The question then becomes whether the dog is part of the magic initiated at the accident, or the accident part of the magic initiated by the dog, or whether we have two independent magical events leading to the same result.  It is always simpler, in magical terms, to assume that events are connected; and it is better magic to assume that Kate's invocation at the accident initiated everything than to suppose that a magical dog caused the accident to induce her to have those thoughts and feelings.  We will thus have to assume that the dog is not part of the original history, but comes into being in 2004 because of Kate's response to the accident in 2006.  That gives us an original history without the dog, which we will attempt to reconstruct next time.

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It is evident that The Lake House is not a fixed time theory story.  Things change; it is the point of the film that they do.  Thus there must be an original history of the world, whether an erased history under replacement theory or a prime universe under divergent dimension theory, in which nothing reaches the past from the as yet unformed future.  We determined that there is no dog in that history.

It is clear that Alex Wyler purchases the all-glass lake house built by his father when he was a boy, in the late winter of 2004, probably shortly before Valentines Day.  He puts a fair amount of effort into repairing it, struggles with his relationship with girlfriend Mona, reconnects with his brother Henry, and tries to work through his feelings against his father Simon.  However, without the dog Jackie he never meets Morgan and Kate, nor collects Kate's lost book.

The death of his father seems to have been the motivation for his move out of the lake house and into the partnership with Henry, and so we have reason for him to vacate in time for Kate to occupy the property.  What we do not have in this is reason for Kate to find that house and occupy it, or for her to leave Morgan to do so.  However, that might arise separately, from two details.

The first detail is that Kate several times mentions having done her residency in a hospital in Madison.  This is almost certainly Madison, Wisconsin, which is about three hours from Chicago, Illinois.  (Madison, Illinois is over five hours from Chicago, too far for a lake house near there to be close enough for a weekend visit and clearly in the wrong direction.)  However, the lake house in question must be on the shore of Lake Michigan (the only place they would call "The Lake" in Chicago), and the nearest point on that lake to Madison is Milwaukee, rather a large city already ninety minutes away, too far to be a useful local address for a hospital "resident" and over ninety minutes from Chicago as well.  But if we assume that her residency was significantly east and south of Madison and the lake house somewhat south of Milwaukee we can stretch the concept and allow that Kate moved to the lake house when Alex vacated it so she would be near her residency, probably in the winter or spring of 2005.  Alex was her landlord, but she would not have known that, having rented the house through a real estate agent.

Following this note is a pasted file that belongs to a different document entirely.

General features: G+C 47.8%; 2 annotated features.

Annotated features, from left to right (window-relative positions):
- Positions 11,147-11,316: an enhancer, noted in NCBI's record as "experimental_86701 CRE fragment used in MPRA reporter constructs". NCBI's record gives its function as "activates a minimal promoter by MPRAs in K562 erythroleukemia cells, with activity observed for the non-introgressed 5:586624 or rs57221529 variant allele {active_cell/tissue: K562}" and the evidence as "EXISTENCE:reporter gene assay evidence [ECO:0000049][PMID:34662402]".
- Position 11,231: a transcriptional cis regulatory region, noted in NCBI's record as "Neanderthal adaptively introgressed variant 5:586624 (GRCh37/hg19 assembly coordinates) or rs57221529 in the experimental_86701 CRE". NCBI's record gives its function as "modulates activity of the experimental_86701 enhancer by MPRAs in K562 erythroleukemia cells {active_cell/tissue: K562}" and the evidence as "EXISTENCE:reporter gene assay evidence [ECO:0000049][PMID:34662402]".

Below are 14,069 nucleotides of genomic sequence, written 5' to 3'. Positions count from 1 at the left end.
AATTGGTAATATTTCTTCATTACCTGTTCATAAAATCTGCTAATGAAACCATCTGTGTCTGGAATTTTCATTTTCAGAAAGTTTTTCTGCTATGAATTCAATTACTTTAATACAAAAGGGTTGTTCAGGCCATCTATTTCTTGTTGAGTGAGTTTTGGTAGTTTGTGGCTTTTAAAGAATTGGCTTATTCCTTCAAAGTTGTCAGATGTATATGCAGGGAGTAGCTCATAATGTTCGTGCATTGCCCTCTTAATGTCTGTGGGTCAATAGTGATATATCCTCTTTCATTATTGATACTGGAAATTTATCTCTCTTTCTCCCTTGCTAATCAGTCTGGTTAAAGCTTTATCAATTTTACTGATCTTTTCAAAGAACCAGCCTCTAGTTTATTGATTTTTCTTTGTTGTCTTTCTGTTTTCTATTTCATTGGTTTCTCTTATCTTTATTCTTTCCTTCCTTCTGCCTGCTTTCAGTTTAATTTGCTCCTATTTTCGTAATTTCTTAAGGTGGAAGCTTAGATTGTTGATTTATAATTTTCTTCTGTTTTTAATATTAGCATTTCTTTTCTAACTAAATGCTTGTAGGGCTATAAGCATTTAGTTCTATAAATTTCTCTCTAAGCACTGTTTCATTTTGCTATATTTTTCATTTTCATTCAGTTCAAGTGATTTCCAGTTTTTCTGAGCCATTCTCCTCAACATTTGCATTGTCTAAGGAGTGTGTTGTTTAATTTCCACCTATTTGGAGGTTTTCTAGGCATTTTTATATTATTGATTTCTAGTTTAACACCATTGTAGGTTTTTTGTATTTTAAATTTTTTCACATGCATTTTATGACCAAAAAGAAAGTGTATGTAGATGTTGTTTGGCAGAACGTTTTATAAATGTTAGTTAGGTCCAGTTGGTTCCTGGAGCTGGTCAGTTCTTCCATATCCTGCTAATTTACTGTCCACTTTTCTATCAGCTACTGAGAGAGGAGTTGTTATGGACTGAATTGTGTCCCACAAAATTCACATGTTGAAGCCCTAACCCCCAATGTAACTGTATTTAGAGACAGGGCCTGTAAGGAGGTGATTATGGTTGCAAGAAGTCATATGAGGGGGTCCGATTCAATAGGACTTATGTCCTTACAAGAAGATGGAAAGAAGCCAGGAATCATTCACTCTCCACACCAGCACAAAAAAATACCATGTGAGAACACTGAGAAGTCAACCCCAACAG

It happened to become available at the right time, because following the death of Simon Wyler Alex reconnected with his brother to start their long-dreamed architectural firm in 2005, and the lake house is just a bit too far to commute to work in downtown Chicago, so he moved.

Meanwhile, residency means that Kate has moved away from Morgan and does not have time for that relationship anyway; and it appears that in that time Morgan was offered a job far enough away that his later visits to Chicago are presented as business trips.  Thus the Morgan/Kate relationship was always doomed.  It is not clear what happens to the Alex/Mona relationship, but she did not move to the lake house and he did not move in with her, so perhaps they drifted apart as he focused on his career and not his girlfriend.

Thus on Valentines Day 2006 we have Alex single and in partnership with his brother, and a single Kate at Daley Plaza lunching with her mother; but we have no reason for Alex to be there.  This becomes the biggest complication in the entire film, and will have to be given its own examination.